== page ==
Microsoft Azure is rolling out new features at a fantastic speed. But when is the right time to evaluate those new features? It might be right as the feature is released, it might be later in the lifecycle. The basic answer to when to look at using new services is, it depends.
If the company has some problem that needs to be solved, that we can’t address today using available technology, or the solution we have built today could be made better, then a new feature or new service might be worth looking into.
If there’s nothing that needs to be solved, then the new feature isn’t helping you do anything. The feature is just shiny and new.
What it comes down to, is can the new feature potentially solve a problem that you or the company is having? If you can’t solve the problem, then the new feature isn’t going to help you. Now, this is going to mean some research into the new feature to see if it’s the right solution or not. But if the feature that is being researched turns out to not be a solution to the solution to the problem (or a better solution to the problem than what you have today), then it’s time to move to another solution to the problem.
All too often, companies decide that they are going to use a solution to a problem, no matter what that right solution might be. Even if the solution that they have decided must be used, costs thousands of millions of dollars a year.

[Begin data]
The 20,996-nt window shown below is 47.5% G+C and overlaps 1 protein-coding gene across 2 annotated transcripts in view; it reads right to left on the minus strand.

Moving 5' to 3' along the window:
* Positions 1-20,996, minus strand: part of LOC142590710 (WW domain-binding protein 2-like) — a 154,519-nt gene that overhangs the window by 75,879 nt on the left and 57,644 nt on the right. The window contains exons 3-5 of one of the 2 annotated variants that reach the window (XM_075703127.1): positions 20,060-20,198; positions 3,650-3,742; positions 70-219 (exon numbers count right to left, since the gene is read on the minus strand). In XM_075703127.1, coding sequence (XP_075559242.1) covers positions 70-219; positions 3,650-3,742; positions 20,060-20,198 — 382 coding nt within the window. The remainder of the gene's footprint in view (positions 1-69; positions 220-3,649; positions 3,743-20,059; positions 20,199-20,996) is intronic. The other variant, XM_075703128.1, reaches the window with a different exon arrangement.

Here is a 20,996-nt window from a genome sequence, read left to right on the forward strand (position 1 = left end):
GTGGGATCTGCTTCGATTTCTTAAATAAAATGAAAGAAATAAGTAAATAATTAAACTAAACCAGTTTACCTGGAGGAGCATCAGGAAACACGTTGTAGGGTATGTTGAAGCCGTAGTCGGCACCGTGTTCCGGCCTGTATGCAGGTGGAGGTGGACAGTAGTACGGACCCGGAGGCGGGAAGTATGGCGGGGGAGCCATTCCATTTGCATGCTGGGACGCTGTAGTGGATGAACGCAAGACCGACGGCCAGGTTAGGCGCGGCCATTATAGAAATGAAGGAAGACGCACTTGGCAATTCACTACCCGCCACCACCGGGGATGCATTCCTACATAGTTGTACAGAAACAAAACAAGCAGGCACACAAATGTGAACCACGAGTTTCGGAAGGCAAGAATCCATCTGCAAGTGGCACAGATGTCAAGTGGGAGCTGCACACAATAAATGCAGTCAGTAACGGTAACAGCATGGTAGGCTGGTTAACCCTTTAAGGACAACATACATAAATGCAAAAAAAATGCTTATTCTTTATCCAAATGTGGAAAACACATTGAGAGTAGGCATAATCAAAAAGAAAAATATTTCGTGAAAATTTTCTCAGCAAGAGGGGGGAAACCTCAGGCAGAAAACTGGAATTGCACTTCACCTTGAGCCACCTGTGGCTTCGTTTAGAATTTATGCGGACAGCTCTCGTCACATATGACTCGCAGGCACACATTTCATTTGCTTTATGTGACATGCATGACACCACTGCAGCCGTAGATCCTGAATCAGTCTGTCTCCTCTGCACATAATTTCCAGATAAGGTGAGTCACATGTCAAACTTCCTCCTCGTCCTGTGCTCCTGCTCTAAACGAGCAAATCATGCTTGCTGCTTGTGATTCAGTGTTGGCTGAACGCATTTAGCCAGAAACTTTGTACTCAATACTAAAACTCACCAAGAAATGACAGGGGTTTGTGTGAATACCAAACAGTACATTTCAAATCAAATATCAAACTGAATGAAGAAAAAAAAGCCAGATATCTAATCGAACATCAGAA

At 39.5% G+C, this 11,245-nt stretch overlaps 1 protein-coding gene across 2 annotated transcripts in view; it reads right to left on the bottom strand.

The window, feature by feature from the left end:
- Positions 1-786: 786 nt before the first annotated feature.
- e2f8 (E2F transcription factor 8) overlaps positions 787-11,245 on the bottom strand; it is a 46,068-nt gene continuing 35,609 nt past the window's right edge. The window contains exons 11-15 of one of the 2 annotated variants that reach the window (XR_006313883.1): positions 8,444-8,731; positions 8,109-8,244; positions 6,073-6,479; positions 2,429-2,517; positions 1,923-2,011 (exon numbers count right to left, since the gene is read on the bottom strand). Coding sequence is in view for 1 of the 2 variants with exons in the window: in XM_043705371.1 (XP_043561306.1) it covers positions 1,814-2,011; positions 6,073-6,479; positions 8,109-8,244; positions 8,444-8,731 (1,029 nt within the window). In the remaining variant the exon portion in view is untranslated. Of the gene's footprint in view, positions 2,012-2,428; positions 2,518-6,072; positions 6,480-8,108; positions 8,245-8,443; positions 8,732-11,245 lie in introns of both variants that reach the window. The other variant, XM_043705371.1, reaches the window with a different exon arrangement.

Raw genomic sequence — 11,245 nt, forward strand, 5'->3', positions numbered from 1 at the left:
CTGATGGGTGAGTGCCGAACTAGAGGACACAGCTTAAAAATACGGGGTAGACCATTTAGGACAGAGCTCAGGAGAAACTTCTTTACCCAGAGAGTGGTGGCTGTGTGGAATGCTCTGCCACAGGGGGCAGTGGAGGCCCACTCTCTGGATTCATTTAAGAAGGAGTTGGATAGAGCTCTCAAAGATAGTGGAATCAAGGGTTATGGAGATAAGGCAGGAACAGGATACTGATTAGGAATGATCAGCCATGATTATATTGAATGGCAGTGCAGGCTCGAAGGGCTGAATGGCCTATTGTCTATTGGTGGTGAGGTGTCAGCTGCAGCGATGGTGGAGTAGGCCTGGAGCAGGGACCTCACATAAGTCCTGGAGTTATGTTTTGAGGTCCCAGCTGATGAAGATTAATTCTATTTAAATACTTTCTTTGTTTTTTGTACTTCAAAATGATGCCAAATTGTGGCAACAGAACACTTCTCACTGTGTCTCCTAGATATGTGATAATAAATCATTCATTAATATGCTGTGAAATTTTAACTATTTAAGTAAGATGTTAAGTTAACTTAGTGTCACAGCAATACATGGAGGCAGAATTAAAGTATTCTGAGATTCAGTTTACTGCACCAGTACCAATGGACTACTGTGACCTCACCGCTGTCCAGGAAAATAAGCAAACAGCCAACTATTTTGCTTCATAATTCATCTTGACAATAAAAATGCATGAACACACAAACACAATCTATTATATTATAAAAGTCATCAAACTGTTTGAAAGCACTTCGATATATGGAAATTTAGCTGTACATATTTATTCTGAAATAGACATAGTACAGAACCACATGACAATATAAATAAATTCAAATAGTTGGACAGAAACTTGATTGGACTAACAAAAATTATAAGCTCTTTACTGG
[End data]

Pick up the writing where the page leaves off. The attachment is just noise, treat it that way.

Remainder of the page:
Selecting a solution to a problem gets more complicated when there’s politics in the office involved. All to often someone from upper management will decide that some product needs to be included in the solution. This isn’t a new problem, either.
Back in the early 2000s, I was tasked with building a new knowledge base for a department at the company I worked at. XML was getting popular and was being mentioned in all the magazines. The knowledge base was supposed to be a normal relational database so that people could look up. A Senior Manager wanted to use XML instead of a relational database. I refused because XML wouldn’t perform well, XML wouldn’t scale well, and it would make no sense to build a database as a single XML file (which is what he wanted). He insisted we use XML, and I asked him if he wanted to use XML, or he wanted the application to scale and perform well. It took a while to get him to see reason, but eventually, he saw reason and we used SQL Server for the relational data of the application. And shockingly the application was able to be used successfully by thousands of employees on daily biases.
What it came to show, is that applications should be built to be successful, not to use some shiny bit of new technology.